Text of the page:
It’s Wednesday as I write this, and usually that means I’m getting ready to post reviews of this week’s new comics releases that I spend the better part of the afternoon reading, writing and thinking about.. But because of the Monday Memorial Day holiday here in the states, new comics day was pushed back a day, ruining my week, as it always does.
So, as I did last year, I’ve decided I’d review a haul of something other than comics this Wednesday—children’s picture books. Now, unlike the comics reviews you usually read in these Weekly Haul pieces, this isn’t a haul of brand-new books I’ve personally purchased (they’re all from the library).
Ugly Fish (Harcourt) by Kara LaReau and Scott Magoon
If artist Magoon’s name sounds familiar to you, it may be because I recently wrote about his new book Spoon. I enjoyed his art on that book so much that I decided to seek out more, and this 2006 book with writer Kara LaReau was where I landed.
Ugly Fish tells the story of an ungly fish named Ugly Fish.
Here is how he’s introduced, with a simply declarative “Ugly Fish was ugly” statement, followed by his even more negative attributes:
On the next page, we learn that he likes to swim around in his fish tank, going in and out of his driftwood tunnel and eating “his special briny flakes.”
One thing he doesn’t like, it seems, is company. A new, tiy little fish named Teensy Fish appears one day, only to learn “there’s only room for one fish in this tank,” and that fish is Ugly Fish. After a brief chase, Ugly Fish totally eats Teensy Fish.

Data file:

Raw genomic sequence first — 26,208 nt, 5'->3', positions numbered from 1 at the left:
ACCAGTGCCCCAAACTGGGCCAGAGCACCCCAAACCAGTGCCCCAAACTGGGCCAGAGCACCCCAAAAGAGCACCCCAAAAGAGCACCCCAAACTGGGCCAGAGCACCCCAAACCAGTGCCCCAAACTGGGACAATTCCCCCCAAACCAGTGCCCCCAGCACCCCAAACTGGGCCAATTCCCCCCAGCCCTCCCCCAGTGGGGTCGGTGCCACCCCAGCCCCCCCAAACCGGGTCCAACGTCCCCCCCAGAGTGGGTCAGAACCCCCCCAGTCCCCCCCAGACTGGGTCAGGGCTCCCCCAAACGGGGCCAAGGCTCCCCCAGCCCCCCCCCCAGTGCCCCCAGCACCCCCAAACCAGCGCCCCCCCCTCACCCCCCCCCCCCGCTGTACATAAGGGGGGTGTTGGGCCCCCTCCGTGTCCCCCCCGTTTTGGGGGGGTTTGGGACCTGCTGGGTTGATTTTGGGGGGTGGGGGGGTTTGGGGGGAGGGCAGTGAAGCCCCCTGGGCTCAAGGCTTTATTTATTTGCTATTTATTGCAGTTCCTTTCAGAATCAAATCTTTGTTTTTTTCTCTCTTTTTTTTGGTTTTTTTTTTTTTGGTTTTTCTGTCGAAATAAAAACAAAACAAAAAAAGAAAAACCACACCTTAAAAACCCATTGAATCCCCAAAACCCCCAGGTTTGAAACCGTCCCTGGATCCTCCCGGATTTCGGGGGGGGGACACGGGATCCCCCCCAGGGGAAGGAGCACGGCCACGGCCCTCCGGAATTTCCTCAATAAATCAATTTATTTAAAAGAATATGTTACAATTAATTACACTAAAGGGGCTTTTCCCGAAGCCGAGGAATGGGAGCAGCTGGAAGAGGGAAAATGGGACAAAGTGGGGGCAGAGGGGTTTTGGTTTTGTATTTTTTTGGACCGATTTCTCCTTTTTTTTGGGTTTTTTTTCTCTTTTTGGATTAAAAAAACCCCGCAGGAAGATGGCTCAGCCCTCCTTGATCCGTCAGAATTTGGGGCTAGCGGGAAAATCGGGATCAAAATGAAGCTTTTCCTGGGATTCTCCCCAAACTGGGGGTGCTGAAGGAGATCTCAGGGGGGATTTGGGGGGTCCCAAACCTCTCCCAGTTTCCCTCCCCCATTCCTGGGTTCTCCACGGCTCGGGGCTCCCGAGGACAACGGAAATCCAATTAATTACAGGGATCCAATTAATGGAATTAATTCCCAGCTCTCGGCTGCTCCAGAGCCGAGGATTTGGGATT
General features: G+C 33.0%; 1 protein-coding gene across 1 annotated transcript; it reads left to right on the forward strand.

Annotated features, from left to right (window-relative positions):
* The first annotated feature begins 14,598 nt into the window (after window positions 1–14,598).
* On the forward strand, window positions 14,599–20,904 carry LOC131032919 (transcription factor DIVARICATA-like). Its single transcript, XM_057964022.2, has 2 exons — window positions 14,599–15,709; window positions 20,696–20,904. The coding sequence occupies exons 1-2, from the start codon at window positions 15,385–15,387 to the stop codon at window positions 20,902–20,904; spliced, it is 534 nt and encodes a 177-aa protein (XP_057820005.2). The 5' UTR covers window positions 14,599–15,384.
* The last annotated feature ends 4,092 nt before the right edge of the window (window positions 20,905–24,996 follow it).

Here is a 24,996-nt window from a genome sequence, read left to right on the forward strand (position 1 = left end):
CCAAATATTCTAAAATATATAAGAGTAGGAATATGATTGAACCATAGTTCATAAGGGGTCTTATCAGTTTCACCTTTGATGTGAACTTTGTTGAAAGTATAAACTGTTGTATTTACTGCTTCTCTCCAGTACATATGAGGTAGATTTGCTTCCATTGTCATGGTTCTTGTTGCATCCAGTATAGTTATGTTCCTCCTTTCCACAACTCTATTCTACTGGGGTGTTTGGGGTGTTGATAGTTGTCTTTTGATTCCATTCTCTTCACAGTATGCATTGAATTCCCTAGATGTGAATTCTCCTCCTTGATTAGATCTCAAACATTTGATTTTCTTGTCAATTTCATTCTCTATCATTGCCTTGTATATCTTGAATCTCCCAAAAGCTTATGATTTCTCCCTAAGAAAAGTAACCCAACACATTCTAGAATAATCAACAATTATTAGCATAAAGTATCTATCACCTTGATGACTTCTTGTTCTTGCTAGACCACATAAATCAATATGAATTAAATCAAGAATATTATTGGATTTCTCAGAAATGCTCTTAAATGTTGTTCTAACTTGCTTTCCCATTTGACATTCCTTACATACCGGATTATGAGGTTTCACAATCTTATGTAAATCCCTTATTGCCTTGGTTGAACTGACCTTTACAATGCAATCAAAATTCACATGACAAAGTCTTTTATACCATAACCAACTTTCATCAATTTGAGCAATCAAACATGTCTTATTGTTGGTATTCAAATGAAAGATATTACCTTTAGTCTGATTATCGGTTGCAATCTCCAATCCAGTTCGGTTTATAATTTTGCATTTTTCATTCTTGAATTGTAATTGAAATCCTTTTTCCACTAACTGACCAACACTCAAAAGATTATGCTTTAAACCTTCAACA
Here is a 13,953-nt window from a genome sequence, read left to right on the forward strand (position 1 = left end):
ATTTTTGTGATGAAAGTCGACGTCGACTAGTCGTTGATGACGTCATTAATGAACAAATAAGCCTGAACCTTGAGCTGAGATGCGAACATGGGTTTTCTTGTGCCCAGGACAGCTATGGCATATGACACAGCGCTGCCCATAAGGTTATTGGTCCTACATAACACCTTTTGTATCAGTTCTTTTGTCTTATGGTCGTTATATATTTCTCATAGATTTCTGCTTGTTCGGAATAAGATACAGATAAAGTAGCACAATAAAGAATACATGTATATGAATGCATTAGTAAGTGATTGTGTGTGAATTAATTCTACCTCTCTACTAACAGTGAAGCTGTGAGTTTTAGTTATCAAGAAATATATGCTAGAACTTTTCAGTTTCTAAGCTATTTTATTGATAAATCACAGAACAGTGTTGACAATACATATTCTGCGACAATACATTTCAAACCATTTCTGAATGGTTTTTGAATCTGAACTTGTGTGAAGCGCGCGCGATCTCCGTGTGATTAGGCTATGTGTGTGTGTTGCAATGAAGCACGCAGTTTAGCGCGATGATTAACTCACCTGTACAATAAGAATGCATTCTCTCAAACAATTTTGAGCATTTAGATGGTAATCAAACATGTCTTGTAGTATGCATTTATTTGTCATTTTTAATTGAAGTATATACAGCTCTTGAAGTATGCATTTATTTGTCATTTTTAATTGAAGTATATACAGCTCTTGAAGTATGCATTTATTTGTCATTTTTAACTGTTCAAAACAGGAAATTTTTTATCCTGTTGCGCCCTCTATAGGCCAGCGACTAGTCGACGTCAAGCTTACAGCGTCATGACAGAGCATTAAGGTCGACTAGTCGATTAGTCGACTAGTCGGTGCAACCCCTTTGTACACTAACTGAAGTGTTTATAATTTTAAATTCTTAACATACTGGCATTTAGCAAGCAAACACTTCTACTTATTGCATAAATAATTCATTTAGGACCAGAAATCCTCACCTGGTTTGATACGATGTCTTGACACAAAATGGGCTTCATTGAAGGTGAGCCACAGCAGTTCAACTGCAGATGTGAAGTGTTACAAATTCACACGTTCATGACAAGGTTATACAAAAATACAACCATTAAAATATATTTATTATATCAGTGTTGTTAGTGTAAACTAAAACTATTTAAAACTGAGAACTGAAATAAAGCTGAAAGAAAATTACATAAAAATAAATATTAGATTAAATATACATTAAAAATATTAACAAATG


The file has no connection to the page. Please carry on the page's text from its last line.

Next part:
Similar fates befall Kissy Fish, Stripy Fish and Spotty Fish. After devouring every new fish introduced into the tank, Ugly Fish becomes lonely and glum, and doesn’t enjoy things like he used to.
“Chasing those fish was fun,” he thinks, “If only I hadn’t eaten them.” Yeah, if you’re going to be a bully, you have to remember not to murder your victims, because then they won’t be around to bully anymore.
Finally, another new fish enters the tank, and this time Ugly Fish plans to be nice and make friends with him. Unfortunately for U.F., this new fish is Shiny Fish, some sort of big, round fish tank-sized shark, and he thinks like the old Ugly Fish—there’s only room in the tank for one fish.
So Shiny Fish eats the title character. The end.